What can be said about the sexy, sophisticated City of Lights that hasn't already been said a thousand times before? Quite simply, this is one of the world's great metropolises, a trend-setter, market-leader and cultural capital for over a thousand years and still going strong. This is the place that gave the world the cancan and the cinematograph, a city that reinvented itself during the Renaissance, bopped to the beat of the Jazz Age and positively glittered during the belle époque (beautiful era).
As you might expect, Paris is strewn with historic architecture, glorious galleries and cultural treasures galore, but the modern-day city is much more than just a museum piece. It's a heady hotchpotch of cultures and ideas – a place to stroll the boulevards, shop till you drop or just do as the Parisians do and watch the world buzz by from a streetside cafe. Savour every moment.
It’s impossible to imagine Paris without the Tour Eiffel, but the ‘metal asparagus’ faced opposition from Paris’ artistic elite when it was built for the 1889 Exposition Universelle. It was almost torn down in 1909 but was spared because it proved an ideal platform for radio antennas.These days some 6.9 million people make the 324m trek to the top each year. If you’re feeling steely-legged, you can dodge the lift fees by taking the stairs to the 1st and 2nd platforms, but be warned: it’s steep. Really, really steep. Spreading out around the Eiffel Tower are the Jardins du Trocadéro (Trocadero Gardens), whose fountains and statue garden are grandly illuminated at night.
Arc de Triomphe
The Arc de Triomphe stands in the middle of the world’s largest traffic roundabout, place de l’Étoile (Charles de Gaulle Étoile). The ‘triumphal arch’ was commissioned in 1806 by Napoleon to commemorate his victories, but remained unfinished when he started losing battles, and wasn’t completed until 1836. Since 1920, the body of an unknown soldier from WWI has lain beneath the arch; a memorial flame is rekindled each evening around 6.30pm.The viewing platform affords wonderful views of the dozen avenues that radiate out from the arch, many of which are named after Napoleonic generals. Av Foch is Paris’ widest boulevard, while av des Champs-Elysées leads south to place de la Concorde and its famous 3300-year-old pink granite obelisk, which once stood in the Temple of Ramses at Thebes (present-day Luxor).
Montmartre & Pigalle
During the late 19th and early 20th centuries, bohemian Montmartre attracted a number of important writers and artists, including Picasso, who lived at the studio called Bateau Lavoir from 1908 to 1912. Montmartre’s most famous landmark is the Basilique du Sacré Coeur, whose gleaming white dome has one of the most spectacular city panoramas anywhere in Paris.Nearby place du Tertre (Abbesses) was once the main square of the village of Montmartre; these days it’s filled with cafes, restaurants, endless tourists and a concentrated cluster of caricaturists and painters – if you want to get your portrait painted in Paris, this is definitely the place. Only a few blocks southwest of the tranquil residential streets of Montmartre is lively, neon-lit Pigalle (9e and 18e), one of Paris’ two main sex districts. It’s connected to the top of Butte de Montmartre (Montmartre Hill) by a funicular.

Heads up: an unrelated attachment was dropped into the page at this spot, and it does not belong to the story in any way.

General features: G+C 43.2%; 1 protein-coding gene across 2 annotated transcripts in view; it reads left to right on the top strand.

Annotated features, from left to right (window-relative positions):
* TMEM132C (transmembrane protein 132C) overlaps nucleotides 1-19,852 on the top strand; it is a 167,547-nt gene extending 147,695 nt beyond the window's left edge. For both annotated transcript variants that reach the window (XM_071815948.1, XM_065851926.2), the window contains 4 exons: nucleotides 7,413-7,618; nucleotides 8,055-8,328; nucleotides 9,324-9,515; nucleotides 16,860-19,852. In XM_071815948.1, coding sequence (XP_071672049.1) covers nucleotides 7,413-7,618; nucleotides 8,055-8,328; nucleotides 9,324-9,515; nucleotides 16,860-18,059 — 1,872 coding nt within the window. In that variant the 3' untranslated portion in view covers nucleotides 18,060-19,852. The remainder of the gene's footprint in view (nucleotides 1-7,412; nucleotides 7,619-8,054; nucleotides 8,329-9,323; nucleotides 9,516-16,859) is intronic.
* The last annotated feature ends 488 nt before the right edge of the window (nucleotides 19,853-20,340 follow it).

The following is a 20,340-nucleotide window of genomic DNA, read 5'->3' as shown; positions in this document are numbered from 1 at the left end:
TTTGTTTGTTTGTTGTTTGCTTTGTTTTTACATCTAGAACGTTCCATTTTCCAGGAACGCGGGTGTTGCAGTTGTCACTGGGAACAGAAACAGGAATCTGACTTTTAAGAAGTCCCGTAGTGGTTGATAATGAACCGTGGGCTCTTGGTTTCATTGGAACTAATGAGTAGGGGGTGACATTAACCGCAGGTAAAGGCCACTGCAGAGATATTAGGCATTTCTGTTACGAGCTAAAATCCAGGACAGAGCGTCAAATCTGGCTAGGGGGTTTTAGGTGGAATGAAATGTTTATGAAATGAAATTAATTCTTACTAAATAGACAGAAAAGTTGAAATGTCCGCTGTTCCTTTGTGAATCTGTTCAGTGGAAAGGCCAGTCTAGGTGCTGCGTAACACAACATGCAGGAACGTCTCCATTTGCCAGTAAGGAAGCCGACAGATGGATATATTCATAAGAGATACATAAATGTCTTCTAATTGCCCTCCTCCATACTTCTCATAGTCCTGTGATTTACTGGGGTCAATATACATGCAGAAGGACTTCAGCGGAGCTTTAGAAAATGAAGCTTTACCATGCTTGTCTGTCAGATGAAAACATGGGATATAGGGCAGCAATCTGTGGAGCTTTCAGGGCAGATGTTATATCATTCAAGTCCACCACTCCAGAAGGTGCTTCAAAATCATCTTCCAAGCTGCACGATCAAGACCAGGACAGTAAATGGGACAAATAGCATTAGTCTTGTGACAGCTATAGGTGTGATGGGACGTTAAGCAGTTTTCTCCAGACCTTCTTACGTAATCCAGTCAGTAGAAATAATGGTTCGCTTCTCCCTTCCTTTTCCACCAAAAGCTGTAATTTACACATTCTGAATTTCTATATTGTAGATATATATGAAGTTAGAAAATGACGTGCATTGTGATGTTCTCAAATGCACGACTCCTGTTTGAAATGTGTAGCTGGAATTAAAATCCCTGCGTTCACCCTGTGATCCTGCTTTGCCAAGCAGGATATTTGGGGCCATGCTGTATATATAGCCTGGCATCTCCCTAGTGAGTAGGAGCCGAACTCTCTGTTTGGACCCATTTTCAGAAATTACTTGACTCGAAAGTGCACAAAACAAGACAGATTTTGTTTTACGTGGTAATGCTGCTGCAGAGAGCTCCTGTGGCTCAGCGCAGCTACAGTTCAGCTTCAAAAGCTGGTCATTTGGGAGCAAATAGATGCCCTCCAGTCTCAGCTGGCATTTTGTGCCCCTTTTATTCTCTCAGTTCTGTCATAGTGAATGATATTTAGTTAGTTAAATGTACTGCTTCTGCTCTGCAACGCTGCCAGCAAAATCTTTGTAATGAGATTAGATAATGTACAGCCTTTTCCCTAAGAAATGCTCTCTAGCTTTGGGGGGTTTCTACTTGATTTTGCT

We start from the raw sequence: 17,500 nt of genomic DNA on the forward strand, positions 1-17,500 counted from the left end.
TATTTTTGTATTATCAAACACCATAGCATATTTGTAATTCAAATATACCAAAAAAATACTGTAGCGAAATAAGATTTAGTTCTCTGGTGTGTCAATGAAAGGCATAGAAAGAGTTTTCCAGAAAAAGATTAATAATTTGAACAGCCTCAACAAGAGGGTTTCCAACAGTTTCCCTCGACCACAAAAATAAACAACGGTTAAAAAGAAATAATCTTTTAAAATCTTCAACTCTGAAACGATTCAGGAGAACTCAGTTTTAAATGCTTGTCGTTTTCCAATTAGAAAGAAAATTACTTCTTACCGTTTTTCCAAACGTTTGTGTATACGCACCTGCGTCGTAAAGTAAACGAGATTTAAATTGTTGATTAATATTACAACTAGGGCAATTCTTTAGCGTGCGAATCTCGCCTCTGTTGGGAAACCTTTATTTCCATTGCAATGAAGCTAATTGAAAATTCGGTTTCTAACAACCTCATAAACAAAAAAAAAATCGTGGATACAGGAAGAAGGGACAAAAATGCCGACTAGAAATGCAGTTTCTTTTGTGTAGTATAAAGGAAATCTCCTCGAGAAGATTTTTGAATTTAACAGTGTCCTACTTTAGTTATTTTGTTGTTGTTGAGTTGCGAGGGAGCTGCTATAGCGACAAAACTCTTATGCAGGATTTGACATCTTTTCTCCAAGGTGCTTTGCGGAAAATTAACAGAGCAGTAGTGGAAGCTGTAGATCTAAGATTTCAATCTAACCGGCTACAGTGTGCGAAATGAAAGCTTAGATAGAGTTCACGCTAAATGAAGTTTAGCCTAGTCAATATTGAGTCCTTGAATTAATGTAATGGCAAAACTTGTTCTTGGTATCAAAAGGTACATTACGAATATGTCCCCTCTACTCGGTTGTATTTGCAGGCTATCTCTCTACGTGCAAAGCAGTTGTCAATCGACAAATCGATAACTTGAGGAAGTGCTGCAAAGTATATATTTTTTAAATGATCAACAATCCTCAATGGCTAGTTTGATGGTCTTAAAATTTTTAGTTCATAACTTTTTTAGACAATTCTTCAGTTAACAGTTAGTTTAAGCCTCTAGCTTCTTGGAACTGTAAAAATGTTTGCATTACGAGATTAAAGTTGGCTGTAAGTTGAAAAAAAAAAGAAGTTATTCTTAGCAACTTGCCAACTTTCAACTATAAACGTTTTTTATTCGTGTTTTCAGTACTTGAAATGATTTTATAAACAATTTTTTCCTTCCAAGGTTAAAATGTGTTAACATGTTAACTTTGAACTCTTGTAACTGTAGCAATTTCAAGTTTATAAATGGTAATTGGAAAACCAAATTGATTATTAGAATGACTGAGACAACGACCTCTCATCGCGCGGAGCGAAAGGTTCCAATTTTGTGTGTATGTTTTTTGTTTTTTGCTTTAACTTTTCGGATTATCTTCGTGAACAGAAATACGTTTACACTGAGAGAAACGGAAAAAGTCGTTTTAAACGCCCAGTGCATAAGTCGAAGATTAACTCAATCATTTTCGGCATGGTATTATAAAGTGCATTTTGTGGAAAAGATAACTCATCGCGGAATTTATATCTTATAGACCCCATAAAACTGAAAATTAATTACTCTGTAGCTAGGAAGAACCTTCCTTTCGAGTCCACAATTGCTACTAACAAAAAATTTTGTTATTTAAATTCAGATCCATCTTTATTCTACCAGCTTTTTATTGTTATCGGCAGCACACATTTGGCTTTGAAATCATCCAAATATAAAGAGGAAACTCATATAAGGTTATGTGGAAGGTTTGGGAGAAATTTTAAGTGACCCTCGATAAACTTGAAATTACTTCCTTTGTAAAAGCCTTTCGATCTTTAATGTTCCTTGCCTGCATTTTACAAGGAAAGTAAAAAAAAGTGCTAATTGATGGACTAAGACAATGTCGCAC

Musee du Louvre
The vast Palais du Louvre was constructed as a fortress by Philippe-Auguste in the 13th century and rebuilt in the mid-16th century. In 1793 the Revolutionary Convention transformed it into the Musée du Louvre.The Louvre’s top attractions are da Vinci’s mischievous Mona Lisa and the Venus de Milo, but there’s much, much more to see. Other highlights include key works by Raphael, Botticelli, Delacroix and Titian, the lavish apartments of Napoleon III’s Minister of State, and a glorious collection of Greek and Roman sculpture. Tickets remain valid for the whole day, so take your time – you’ll enjoy it more if you don’t try and pack too much into one day.The main entrance in the Cour Napoléon is covered by the 21m-high glass Pyramide du Louvre.
When it comes to food, Paris has everything.As the culinary centre of the mostaggressively gastronomic country in the world, the city has more ‘generic French’,regional and ethnic restaurants than any other place in France.
Le Petit Mâchon An upbeat bistro with Lyon-inspired specialities.Try the saucisson de Lyon (Lyon sausage) studded with pistachios.
Scoop This American-style ice-cream parlour has been making quite a splash for its wraps, burgers, tarts and soups and central, trendy location. Sunday brunch (11.30am to 4pm) includes pancakes with maple syrup.
Breakfast in America (4 rue Malher, 4e) American-style diner, complete with red banquettes and Formica surfaces.Breakfast, served all day and with free coffee refills, starts at €6.50, and there are generous burgers, chicken wings and fish and chips.
Le Trumilou (84 quai de l’Hôtel de Ville, 4e) Thisno-frills bistro is a Parisian institution for classic French cooking: try confit aux pruneaux (duck with prunes) and the ris de veau grand-mère (veal sweetbreads).
Kootchi (40 rue du Cardinal Lemoine,5e) Afghan grub such as qhaboli palawo (veal ‘stew’ with nuts and spices) and traditional halva perfumed with rose and cardamom.
Le Baba Bourgeois (5 quai de laTournelle, 5e) Contemporary dining in a former architect’s studio. Its tartines (open-face sandwiches), terrines, tartes salées (savoury tarts) and salads are delicious, and there’s an all-you-can-eat Sunday buffet.
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